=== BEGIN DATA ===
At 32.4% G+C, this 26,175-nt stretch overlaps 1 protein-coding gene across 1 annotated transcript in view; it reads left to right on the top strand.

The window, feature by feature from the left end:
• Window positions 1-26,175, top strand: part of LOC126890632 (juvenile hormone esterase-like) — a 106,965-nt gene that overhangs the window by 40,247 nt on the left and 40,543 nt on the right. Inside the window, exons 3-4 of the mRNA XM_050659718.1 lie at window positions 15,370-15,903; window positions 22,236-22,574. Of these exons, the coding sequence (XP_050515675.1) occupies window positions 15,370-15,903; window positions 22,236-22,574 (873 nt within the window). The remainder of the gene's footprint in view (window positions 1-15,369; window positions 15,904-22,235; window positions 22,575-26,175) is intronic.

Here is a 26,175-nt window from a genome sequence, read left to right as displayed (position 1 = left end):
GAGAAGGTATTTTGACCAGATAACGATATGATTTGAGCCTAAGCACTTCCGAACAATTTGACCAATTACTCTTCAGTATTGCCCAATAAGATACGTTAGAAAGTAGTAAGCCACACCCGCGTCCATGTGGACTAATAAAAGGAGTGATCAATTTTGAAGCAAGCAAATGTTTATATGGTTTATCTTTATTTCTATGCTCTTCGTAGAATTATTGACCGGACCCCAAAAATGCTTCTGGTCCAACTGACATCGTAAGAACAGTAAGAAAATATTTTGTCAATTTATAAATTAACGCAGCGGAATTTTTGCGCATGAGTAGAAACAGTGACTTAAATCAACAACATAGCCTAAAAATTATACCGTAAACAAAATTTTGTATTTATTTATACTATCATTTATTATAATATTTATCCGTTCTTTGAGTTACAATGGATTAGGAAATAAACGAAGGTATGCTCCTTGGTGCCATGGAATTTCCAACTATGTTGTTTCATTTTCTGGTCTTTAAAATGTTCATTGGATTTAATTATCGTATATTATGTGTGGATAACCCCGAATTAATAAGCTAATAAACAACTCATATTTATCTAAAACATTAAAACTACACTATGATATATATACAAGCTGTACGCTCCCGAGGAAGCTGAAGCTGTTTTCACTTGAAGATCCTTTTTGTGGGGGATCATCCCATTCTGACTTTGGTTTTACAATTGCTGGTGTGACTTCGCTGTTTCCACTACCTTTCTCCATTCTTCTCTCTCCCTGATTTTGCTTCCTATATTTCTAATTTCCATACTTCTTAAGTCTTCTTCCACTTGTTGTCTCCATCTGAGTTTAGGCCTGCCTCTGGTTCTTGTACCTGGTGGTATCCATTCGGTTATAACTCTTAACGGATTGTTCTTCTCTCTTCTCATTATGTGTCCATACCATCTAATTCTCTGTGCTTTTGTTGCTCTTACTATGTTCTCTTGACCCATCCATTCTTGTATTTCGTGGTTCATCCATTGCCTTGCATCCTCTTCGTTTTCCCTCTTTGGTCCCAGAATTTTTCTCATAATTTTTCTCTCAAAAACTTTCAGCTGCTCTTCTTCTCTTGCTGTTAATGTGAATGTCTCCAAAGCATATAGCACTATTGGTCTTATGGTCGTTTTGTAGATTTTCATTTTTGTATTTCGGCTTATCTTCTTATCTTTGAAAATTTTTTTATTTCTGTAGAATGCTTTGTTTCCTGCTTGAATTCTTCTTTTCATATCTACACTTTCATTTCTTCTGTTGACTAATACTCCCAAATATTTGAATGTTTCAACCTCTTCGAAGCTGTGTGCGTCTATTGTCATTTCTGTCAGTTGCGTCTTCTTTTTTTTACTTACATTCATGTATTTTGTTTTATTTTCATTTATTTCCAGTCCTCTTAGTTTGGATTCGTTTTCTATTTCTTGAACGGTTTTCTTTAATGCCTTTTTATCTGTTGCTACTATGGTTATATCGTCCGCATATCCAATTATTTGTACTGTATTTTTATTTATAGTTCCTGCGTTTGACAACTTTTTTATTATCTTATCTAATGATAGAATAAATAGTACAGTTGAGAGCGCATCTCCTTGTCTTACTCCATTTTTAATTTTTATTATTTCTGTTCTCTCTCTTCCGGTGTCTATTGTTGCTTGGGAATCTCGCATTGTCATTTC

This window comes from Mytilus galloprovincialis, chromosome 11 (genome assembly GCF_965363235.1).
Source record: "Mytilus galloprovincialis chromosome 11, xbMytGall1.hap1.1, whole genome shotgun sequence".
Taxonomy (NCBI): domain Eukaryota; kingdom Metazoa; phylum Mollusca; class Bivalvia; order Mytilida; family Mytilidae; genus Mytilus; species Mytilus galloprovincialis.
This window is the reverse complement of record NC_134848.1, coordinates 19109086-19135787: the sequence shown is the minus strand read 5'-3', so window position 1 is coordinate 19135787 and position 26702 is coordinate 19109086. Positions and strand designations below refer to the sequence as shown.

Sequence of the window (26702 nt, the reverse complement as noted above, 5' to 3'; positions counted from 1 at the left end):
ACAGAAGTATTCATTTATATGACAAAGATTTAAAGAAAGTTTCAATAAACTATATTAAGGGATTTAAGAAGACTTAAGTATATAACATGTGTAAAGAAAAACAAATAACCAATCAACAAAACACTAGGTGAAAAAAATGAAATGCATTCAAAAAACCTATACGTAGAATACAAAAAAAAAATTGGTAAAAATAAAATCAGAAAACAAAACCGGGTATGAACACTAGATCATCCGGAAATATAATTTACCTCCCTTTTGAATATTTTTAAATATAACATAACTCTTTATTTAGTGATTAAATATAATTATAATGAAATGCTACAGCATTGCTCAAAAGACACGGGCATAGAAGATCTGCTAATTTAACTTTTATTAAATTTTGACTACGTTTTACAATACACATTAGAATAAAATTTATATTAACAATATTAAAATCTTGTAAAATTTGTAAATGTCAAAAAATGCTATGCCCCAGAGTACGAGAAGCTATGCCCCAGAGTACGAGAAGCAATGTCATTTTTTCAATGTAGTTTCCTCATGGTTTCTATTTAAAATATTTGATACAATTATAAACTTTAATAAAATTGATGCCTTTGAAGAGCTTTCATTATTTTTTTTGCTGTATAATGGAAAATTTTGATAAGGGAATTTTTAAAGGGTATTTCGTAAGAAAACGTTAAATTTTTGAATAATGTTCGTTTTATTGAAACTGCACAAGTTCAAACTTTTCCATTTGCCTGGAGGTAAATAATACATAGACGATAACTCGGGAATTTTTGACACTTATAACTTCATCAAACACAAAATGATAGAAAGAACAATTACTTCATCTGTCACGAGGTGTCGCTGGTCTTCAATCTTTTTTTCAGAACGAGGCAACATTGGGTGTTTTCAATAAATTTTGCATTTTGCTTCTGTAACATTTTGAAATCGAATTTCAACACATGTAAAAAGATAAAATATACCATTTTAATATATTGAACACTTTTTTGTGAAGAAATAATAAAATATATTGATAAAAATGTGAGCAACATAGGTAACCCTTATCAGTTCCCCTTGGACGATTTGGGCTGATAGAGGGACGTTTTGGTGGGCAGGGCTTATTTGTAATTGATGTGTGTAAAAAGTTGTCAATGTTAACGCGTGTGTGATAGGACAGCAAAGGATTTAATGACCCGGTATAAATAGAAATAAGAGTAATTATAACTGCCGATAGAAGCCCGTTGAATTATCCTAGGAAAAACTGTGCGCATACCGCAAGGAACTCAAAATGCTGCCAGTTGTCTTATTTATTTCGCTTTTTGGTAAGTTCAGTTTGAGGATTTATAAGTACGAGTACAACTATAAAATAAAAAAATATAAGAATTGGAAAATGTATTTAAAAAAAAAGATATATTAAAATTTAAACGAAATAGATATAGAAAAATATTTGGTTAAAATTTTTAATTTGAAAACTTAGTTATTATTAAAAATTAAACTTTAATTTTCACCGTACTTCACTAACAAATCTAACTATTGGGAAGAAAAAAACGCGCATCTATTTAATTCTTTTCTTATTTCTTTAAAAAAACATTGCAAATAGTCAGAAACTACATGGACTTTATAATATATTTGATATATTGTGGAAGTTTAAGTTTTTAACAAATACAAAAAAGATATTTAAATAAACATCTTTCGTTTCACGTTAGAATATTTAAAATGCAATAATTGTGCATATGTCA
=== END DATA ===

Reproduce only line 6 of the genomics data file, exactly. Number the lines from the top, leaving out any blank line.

This window comes from Mytilus galloprovincialis, chromosome 11 (genome assembly GCF_965363235.1).